Bristol isn’t a city famous for links with the Romans, like Bath, York, Gloucester or London, but the Romans were here for around three hundred years, and built a port on the Avon, Portus Abonae, which became the town of Abona, which is now Sea Mills.
In this podcast, Gail Boyle, the Senior Curator for Archeology at Bristol Museums, told me about Abona, the other Roman sites in the city, and what we know about who the Romans in Bristol were, where they came from, and why they were here.
She told me about the Roman remains in Sea Mills and the Kingsweston Roman Villa, and how a lot of what we know is thanks to teenage archeology enthusiasts in the 1950s, and how local teenagers were involved in the recent interpretation of the site. She also told me what we can visit today, and I’ve included links below, and photos of what they look like.
There’s information on how to visit the Kingsweston Roman Villa on the Bristol Museums website – you can pick up a key from Bristol Museum or Blaize Castle Museum and visit by yourself, which I really enjoyed. You can see my photos of the Villa in this flickr set:
There are Roman remains on the corner of where the Portway meets Roman Way, in Sea Mills, which are visible to everyone, and Historic England has more information about what they are, and the settlement that was there. And I have a flickr album of what you can see, and what the areas that used to be Abona look like today.
One of the things discovered in Abona was a gravestone, erected by Gaius Sentius, who is the first person who’s name we know from the Bristol area. The gravestone was to his daughter or wife, and you can see it in the M Shed museum. I’ve got more pictures of the Roman objects in the M Shed and the Bristol Museum in this flickr set:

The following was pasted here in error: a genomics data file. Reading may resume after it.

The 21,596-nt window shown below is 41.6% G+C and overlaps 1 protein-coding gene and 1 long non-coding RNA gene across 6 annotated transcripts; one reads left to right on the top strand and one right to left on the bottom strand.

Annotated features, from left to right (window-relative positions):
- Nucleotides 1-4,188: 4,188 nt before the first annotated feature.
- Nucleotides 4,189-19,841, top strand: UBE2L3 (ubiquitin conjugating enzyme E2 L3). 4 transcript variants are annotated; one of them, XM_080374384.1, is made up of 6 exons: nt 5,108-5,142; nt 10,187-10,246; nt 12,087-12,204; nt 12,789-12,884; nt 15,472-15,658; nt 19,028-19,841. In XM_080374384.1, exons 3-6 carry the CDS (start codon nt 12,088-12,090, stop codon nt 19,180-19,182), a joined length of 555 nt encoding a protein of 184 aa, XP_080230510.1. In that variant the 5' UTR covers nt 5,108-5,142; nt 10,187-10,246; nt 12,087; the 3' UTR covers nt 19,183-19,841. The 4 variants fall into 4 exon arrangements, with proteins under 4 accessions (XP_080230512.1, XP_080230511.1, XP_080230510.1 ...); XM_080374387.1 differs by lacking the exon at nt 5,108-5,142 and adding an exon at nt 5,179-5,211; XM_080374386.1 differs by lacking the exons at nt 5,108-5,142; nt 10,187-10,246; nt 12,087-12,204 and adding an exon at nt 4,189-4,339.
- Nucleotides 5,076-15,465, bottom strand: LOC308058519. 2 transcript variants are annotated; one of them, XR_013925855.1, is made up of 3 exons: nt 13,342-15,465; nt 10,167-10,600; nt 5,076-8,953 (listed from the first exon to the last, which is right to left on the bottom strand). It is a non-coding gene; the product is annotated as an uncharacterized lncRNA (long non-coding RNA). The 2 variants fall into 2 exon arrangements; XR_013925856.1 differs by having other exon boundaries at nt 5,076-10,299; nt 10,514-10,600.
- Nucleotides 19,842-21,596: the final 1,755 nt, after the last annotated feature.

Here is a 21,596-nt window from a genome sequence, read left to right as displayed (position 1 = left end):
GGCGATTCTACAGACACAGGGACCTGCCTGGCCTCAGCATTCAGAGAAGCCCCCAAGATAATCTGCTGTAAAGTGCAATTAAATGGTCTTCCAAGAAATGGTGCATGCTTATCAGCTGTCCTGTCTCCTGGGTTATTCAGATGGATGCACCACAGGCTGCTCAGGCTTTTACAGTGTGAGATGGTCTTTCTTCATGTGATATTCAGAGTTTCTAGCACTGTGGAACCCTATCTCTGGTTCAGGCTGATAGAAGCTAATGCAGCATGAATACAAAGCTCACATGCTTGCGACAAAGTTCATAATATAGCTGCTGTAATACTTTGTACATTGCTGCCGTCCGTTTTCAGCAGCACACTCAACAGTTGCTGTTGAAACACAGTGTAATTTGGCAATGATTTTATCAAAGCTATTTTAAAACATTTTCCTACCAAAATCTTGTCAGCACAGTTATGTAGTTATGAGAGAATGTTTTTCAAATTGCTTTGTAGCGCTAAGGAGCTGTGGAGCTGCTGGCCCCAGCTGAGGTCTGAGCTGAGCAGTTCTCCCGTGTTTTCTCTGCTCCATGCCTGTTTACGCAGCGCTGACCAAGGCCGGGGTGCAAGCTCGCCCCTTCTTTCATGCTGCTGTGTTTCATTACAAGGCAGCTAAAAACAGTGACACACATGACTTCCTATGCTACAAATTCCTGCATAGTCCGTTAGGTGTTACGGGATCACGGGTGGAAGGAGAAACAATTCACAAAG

There is also the Roman road on the Downs, which is most visible in early morning or late evening light, or on frosty days. There’s more information about the road on this webpage, and I have a flickr album of the remains, and the path on the possibly apocryphal route from Abona to Bath, which I walked as part of a journey from Pill to the Downs via Sea Mills. I also have photo from two walks in July, looking for echoes of the Romans in Bristol.
If you want to know more about George Counsell Boon, who discovered so much of the Roman artefacts in Bristol, his obituary was in the Independent.
There’s a map of the other Roman sites in Bristol on the City Council website, and a little more information.
You can download this podcast directly from the Avon Stories Soundcloud, and sign up for all the future podcasts via the Avon Stories RSS and subscribe on iTunes or Soundcloud to make sure you hear all the future stories. You can also follow the project on twitter and instagram, for regular photos of the rivers and water in Bristol.
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